What You Need To Know About Pet Insurance

pet insurance


Just like humans, animals get sick. And if you’re a pawrent, you’ll want to get your pet the help he or she needs. However, if you don’t have pet insurance, that vet bill could end up taking a serious toll on your wallet. Here’s what you need to know about pet insurance so your budget stays intact and your furry friend lives a long and healthy life by your side.

What is pet insurance?

Also known as pet health insurance, it’s insurance that helps pay for your pet when he or she visits the vet. Unlike human insurance, many pet insurance plans require you to pay the vet bill in full and then submit a reimbursement request directly to the insurance company. According to PetMD, some pet insurances even reimburse owners for the cost of vaccinations, spaying/neutering and heartworm testing.

Like human health insurance, pet insurance comes with deductibles, copays, maximum payouts, premiums, waiting periods and a lack of coverage for pre-existing conditions. Pet insurance also doesn’t cover everything. Some plans only cover emergency situations and not routine check-up appointments, and many plans don’t cover things like dental disease, grooming and more. So research what’s included in a plan before signing up.

How do you get pet insurance?

dog at the vet
Wikimedia Commons/Ridgewater College

If you’ve ever signed up for car insurance, then you can easily sign up for pet insurance, too. Geico, Progressive and Nationwide all offer pet insurance plans. However, you can also secure pet insurance through the ASPCA and other smaller insurers like Healthy Paws, Petplan and petfirst.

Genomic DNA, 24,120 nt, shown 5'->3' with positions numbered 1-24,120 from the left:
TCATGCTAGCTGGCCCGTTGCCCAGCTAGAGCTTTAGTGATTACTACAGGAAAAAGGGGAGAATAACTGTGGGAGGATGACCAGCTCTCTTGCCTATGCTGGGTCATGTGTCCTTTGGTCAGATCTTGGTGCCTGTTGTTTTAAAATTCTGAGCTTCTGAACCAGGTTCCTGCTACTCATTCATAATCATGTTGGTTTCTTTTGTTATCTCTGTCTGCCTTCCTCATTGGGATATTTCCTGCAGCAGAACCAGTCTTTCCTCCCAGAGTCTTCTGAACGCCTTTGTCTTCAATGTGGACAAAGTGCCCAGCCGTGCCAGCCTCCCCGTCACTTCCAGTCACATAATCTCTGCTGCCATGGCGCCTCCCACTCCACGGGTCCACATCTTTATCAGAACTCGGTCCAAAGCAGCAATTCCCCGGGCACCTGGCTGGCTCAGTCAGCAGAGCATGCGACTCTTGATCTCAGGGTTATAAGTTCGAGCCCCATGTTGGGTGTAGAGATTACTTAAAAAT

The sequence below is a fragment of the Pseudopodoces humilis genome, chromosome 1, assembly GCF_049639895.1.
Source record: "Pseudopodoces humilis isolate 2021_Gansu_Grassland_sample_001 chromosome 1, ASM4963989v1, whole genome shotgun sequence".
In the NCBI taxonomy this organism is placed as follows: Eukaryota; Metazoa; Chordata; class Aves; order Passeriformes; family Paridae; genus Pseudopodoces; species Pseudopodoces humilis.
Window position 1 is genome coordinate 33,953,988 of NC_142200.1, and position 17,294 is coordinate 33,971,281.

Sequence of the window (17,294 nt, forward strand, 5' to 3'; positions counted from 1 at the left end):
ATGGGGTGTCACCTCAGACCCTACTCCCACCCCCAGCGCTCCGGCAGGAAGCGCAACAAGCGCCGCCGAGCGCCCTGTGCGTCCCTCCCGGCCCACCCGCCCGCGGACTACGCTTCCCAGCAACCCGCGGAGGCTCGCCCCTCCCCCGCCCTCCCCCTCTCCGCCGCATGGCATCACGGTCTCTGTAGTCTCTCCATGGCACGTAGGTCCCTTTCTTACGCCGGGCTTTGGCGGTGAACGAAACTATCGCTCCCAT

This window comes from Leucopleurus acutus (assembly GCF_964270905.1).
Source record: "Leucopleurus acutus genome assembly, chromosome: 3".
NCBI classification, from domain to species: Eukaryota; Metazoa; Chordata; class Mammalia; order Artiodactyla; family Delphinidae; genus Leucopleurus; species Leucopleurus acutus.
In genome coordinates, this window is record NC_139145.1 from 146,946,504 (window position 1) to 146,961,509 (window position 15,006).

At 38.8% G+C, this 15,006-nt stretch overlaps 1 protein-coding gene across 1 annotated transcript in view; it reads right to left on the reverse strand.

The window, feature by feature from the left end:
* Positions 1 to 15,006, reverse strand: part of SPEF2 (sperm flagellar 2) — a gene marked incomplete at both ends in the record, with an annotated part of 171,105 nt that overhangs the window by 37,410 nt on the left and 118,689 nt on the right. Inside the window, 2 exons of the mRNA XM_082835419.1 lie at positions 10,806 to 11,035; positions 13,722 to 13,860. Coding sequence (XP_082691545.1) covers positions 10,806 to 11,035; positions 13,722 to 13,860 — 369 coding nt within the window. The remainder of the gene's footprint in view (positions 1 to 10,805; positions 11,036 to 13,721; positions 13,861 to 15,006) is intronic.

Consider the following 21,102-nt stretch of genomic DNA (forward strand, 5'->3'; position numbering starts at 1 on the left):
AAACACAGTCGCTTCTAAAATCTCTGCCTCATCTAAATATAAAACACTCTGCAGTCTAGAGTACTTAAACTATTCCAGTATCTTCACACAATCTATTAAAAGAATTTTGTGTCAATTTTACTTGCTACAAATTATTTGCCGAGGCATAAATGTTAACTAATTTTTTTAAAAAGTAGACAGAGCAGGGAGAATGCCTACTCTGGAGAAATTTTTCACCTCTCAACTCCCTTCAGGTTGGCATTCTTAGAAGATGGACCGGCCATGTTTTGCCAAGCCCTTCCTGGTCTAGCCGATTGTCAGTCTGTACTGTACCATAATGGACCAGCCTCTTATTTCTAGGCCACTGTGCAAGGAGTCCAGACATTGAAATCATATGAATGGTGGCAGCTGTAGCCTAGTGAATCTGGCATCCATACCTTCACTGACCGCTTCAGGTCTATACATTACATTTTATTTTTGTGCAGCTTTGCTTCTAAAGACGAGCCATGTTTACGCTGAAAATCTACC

Pro Tip: Some companies now offer pet insurance as an employee benefit. So if you get a new puppy, ask your human resources contact if this is something your company offers. It could make the process easier and a lot more affordable.

How much does pet insurance cost?

The price of pet insurance depends on a few factors, including your location, the type of pet you have and your pet’s breed and age. However, the sooner you sign up for pet insurance, the more money you save. According to ValuePenguin, the average cost of pet insurance is between $20 and $40 per month, though it could be more expensive.

For example, according to the ASPCA pet insurance website, pet insurance for a female Labradoodle puppy between the ages of eight weeks and 11 months in New Jersey would start at around $31 per month, or a little more than $370 per year.


Signing up for pet insurance sooner rather than later will not only save you money, but also ensure that your pet is covered before he or she develops a pre-existing condition. Be sure to also read the fine print of the plan so you know what the copays, prescriptions and other fees are, as those could end up pushing your pet insurance from the hundreds into the thousands per year if your pet visits the vet often.

Is pet insurance worth the cost?

Some people may feel that pet insurance isn’t worth the cost for their pet if he or she doesn’t get sick or visit the vet often. Without pet insurance, you could end up saving money because you won’t be paying a monthly premium. However, it’s important to keep in mind that as your pet gets older, he or she could end up with more serious health needs, which could end up costing you a lot without insurance. Plus, accidents happen (like cute kittens swallowing mice toys and excited puppies hurting themselves when they push too hard during playtime), and treatments for emergency visits aren’t cheap.

At the end of the day, pawrents should do what’s best for their pets and their budget. Pet insurance could end up coming in handy for your dog or cat, but it could also be costly. So weigh your options before signing up and then focus on helping your pet live a healthy and comfortable life.


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